Category Archives: Conservative policy




Michael Gove and David Laws are responding to the concerns over a perceived lack of accountability within the school system- If they are still talking to each other, that is!There have been on-going debates about the need for a third tier. Although chains of schools can offer some accountability, most schools are not part of a chain ,or partnership arrangement. A consensus has developed that central government alone cannot provide effective democratic accountability for the education system. Effective school systems that provide autonomy to schools ,need a robust accountability framework if they are to improve  student outcomes.

Ministers have been working, for nine months apparently, on a joint coalition proposal to improve the monitoring of and intervention in failing institutions. Rumour has it that  it will neither return control to local authorities nor leave it in the department; it is due to be in place by the end of 2014. There should be an announcement on this shortly


Government keen on more faith schools but not everyone agrees


This government strongly supports faith schools and would like to see more of them. New faith academies and free schools may admit only half their intake based on faith where they are oversubscribed. But, according to Lord Nash, the Government  ‘remain strongly committed to faith schools, which play a long-established role in our diverse education system. They allow parents to choose a school in line with their faith and they make a significant contribution to educational standards in this country.’

According to the five A* to C statistics, including English and maths, 65% of pupils at Catholic schools achieve five A* to C grades, as opposed to non-faith schools, where the figure is 58%. At level 4 of key stage 2, 85% of pupils at Catholic schools achieve a pass mark, as opposed to 78% for non-faith schools. Church of England schools  achieving five A* to C grades, including in English and maths,  score 62% versus 58%, and at level 4 of key stage 2 they score 82% as opposed to 78%.

A number of new muslim schools are now entering the state  system too.

Some critics are concerned that faith schools could help segregate communities rather than support and  promote social cohesion, despite a clear duty placed on schools to  ‘promote community cohesion’. The government  points out that ‘ All state-funded schools are also required by law to teach a broad and balanced curriculum that promotes the spiritual, moral, social and cultural development of pupils, and Ofsted’s inspection framework includes a focus on this’

However the Cantle report of 2001 in the wake of the Bradford/Oldham riots found that communities were developing in parallel with little interaction and criticised the  Governments  policy of encouraging single-faith schools   as it  raised the  possibility of deeper divisions. Northern Irelands segregated school system has also been blamed for embedding and reinforcing division between catholic and protestant communities and helping to fuel the ‘Troubles’.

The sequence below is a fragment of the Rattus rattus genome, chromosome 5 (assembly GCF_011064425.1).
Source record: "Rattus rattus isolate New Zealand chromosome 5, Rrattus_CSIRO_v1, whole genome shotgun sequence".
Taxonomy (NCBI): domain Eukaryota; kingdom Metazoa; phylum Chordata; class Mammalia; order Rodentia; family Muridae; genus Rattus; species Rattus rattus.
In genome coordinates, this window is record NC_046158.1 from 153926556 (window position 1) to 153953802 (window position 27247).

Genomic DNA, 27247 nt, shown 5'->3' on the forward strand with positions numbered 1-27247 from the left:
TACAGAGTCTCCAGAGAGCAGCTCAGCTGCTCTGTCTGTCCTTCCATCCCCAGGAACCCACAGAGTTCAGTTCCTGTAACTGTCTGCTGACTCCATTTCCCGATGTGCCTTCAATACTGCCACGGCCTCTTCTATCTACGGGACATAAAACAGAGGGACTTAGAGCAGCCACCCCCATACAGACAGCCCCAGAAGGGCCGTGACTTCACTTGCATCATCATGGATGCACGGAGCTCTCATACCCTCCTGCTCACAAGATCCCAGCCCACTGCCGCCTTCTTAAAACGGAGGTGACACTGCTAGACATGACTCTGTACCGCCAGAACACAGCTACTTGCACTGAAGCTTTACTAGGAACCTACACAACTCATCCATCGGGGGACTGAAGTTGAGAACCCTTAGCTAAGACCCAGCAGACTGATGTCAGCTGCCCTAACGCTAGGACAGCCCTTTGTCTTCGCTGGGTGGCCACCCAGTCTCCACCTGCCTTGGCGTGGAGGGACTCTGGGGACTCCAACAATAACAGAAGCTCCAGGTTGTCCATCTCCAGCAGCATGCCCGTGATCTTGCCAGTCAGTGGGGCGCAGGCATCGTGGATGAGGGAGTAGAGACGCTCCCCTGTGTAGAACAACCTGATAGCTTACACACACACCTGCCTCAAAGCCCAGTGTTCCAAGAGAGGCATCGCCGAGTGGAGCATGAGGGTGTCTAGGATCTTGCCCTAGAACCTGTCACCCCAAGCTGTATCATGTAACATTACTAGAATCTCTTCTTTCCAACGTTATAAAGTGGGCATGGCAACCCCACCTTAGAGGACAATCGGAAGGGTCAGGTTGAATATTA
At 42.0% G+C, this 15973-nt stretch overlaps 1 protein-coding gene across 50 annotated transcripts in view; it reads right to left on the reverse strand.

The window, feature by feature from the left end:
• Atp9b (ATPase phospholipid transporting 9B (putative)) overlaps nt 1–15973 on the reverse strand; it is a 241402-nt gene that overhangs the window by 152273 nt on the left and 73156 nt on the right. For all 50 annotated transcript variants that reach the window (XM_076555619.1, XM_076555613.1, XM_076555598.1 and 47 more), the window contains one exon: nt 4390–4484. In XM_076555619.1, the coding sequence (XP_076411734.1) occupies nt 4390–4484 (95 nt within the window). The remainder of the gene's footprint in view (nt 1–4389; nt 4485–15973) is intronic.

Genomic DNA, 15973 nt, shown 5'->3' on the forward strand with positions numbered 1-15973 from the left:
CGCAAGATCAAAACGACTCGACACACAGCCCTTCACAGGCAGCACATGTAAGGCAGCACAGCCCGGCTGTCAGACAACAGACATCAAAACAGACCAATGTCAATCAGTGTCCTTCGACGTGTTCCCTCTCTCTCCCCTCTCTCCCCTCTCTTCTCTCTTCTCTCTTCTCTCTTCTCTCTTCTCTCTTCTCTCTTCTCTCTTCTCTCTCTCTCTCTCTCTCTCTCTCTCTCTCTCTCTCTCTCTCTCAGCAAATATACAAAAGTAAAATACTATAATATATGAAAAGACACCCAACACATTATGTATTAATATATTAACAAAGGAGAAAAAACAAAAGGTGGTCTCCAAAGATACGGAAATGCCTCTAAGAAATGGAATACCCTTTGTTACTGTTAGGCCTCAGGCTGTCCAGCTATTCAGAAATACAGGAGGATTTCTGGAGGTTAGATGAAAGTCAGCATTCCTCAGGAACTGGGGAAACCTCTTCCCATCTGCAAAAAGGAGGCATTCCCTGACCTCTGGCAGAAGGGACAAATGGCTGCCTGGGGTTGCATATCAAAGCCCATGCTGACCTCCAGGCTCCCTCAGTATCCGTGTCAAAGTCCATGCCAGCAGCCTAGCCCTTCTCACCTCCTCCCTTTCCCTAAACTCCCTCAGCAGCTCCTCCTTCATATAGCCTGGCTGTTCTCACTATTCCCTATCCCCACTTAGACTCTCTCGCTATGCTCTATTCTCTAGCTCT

It is also the case that faith schools have been accused of not taking their share of FSM pupils, often below the respective local authority average, which  helps inflate their academic performance.  There is a significant performance gap between FSM pupils and their peers.


 Worries over funding deprived pupils

And what about the so-called  ‘soft’ skills?


Stephen Twigg , the shadow education secretary, says that we  can all agree that raising standards during primary education increases the life chances for young people in later life. The disagreement comes in what we mean by ‘standards’ and how we achieve system wide improvements.

Responding to the 17 July announcement from the Deputy Prime Minister on primary school assessment and accountability, Stephen  Twigg said in the Commons that  he “  wanted assurances that the Government’s changes to the accountability system will promote breadth and depth of learning, as well as literacy and numeracy The new floor target of 85%, is for an assessment that the Government have yet to define.” Surely, Twigg argued,  “that is putting the cart before the horse.”  “Would it not make for better policy to define the learning outcomes first? My worry is that this is another classic case of policy making on the hoof.”

“Similarly,” he continued, “ the plan for ranking 11-year-olds has all the hallmarks of such an approach. To rank 11-year-olds runs the risk of removing year-on-year consistency, because children will be benchmarked against their peers in their current year, rather than against a common standard.”

The Government, according to Twigg, have sent out confused signals about attainment and progress. “On the one hand they are scrapping level descriptors, which heads and teachers tell me are crucial for monitoring progress between assessments, yet on the other hand, the Minister is rightly emphasising progress measures today. That is very confusing.”

“On the baseline measure for five-year-olds, there is sense in developing policy about how best to establish prior attainment to provide both teachers and parents with a clear indicator at the start of primary school. The devil will be in the detail, so it is vital that there is full consultation on that.”